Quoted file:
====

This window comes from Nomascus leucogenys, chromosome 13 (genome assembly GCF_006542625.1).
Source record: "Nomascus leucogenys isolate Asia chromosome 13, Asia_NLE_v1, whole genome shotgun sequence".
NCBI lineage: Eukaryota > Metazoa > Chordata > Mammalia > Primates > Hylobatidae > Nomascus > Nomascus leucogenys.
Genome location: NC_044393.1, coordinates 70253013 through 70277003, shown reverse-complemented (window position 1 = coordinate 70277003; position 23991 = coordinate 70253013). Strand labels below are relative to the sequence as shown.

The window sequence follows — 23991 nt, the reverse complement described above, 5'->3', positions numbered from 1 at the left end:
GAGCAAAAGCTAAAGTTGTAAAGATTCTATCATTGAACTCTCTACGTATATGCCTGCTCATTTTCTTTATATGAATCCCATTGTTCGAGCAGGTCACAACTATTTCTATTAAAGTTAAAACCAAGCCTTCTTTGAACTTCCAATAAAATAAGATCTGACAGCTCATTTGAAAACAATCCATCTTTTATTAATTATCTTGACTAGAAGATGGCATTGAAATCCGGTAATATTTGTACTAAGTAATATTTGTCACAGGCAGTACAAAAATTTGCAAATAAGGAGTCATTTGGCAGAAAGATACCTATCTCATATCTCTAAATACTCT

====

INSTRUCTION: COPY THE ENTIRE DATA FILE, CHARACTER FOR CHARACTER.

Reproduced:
This window comes from Nomascus leucogenys, chromosome 13 (genome assembly GCF_006542625.1).
Source record: "Nomascus leucogenys isolate Asia chromosome 13, Asia_NLE_v1, whole genome shotgun sequence".
NCBI lineage: Eukaryota > Metazoa > Chordata > Mammalia > Primates > Hylobatidae > Nomascus > Nomascus leucogenys.
Genome location: NC_044393.1, coordinates 70253013 through 70277003, shown reverse-complemented (window position 1 = coordinate 70277003; position 23991 = coordinate 70253013). Strand labels below are relative to the sequence as shown.

The window sequence follows — 23991 nt, the reverse complement described above, 5'->3', positions numbered from 1 at the left end:
GAGCAAAAGCTAAAGTTGTAAAGATTCTATCATTGAACTCTCTACGTATATGCCTGCTCATTTTCTTTATATGAATCCCATTGTTCGAGCAGGTCACAACTATTTCTATTAAAGTTAAAACCAAGCCTTCTTTGAACTTCCAATAAAATAAGATCTGACAGCTCATTTGAAAACAATCCATCTTTTATTAATTATCTTGACTAGAAGATGGCATTGAAATCCGGTAATATTTGTACTAAGTAATATTTGTCACAGGCAGTACAAAAATTTGCAAATAAGGAGTCATTTGGCAGAAAGATACCTATCTCATATCTCTAAATACTCT